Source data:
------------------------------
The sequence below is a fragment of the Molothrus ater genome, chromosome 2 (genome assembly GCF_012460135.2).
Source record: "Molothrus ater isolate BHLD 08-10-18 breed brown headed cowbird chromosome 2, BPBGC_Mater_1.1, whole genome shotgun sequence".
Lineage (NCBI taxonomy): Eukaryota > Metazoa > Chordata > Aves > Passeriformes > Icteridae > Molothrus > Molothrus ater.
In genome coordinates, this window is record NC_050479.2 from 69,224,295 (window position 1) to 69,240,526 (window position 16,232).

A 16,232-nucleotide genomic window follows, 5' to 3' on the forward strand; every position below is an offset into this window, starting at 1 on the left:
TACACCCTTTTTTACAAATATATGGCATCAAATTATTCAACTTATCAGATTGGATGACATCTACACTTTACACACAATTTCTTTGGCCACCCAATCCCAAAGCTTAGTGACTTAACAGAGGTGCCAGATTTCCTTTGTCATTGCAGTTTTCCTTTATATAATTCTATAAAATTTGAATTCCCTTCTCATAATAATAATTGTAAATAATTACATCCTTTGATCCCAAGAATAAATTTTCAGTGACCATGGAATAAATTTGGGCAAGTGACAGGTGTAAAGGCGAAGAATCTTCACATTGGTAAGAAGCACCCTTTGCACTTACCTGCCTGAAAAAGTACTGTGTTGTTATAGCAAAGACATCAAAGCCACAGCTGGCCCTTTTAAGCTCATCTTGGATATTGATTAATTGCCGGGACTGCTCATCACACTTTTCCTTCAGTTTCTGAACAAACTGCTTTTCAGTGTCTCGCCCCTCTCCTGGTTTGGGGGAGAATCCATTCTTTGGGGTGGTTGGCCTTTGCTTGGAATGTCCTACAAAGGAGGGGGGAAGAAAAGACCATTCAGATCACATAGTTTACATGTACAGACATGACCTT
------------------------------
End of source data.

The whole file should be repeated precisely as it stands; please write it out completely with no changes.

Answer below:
The sequence below is a fragment of the Molothrus ater genome, chromosome 2 (genome assembly GCF_012460135.2).
Source record: "Molothrus ater isolate BHLD 08-10-18 breed brown headed cowbird chromosome 2, BPBGC_Mater_1.1, whole genome shotgun sequence".
Lineage (NCBI taxonomy): Eukaryota > Metazoa > Chordata > Aves > Passeriformes > Icteridae > Molothrus > Molothrus ater.
In genome coordinates, this window is record NC_050479.2 from 69,224,295 (window position 1) to 69,240,526 (window position 16,232).

A 16,232-nucleotide genomic window follows, 5' to 3' on the forward strand; every position below is an offset into this window, starting at 1 on the left:
TACACCCTTTTTTACAAATATATGGCATCAAATTATTCAACTTATCAGATTGGATGACATCTACACTTTACACACAATTTCTTTGGCCACCCAATCCCAAAGCTTAGTGACTTAACAGAGGTGCCAGATTTCCTTTGTCATTGCAGTTTTCCTTTATATAATTCTATAAAATTTGAATTCCCTTCTCATAATAATAATTGTAAATAATTACATCCTTTGATCCCAAGAATAAATTTTCAGTGACCATGGAATAAATTTGGGCAAGTGACAGGTGTAAAGGCGAAGAATCTTCACATTGGTAAGAAGCACCCTTTGCACTTACCTGCCTGAAAAAGTACTGTGTTGTTATAGCAAAGACATCAAAGCCACAGCTGGCCCTTTTAAGCTCATCTTGGATATTGATTAATTGCCGGGACTGCTCATCACACTTTTCCTTCAGTTTCTGAACAAACTGCTTTTCAGTGTCTCGCCCCTCTCCTGGTTTGGGGGAGAATCCATTCTTTGGGGTGGTTGGCCTTTGCTTGGAATGTCCTACAAAGGAGGGGGGAAGAAAAGACCATTCAGATCACATAGTTTACATGTACAGACATGACCTT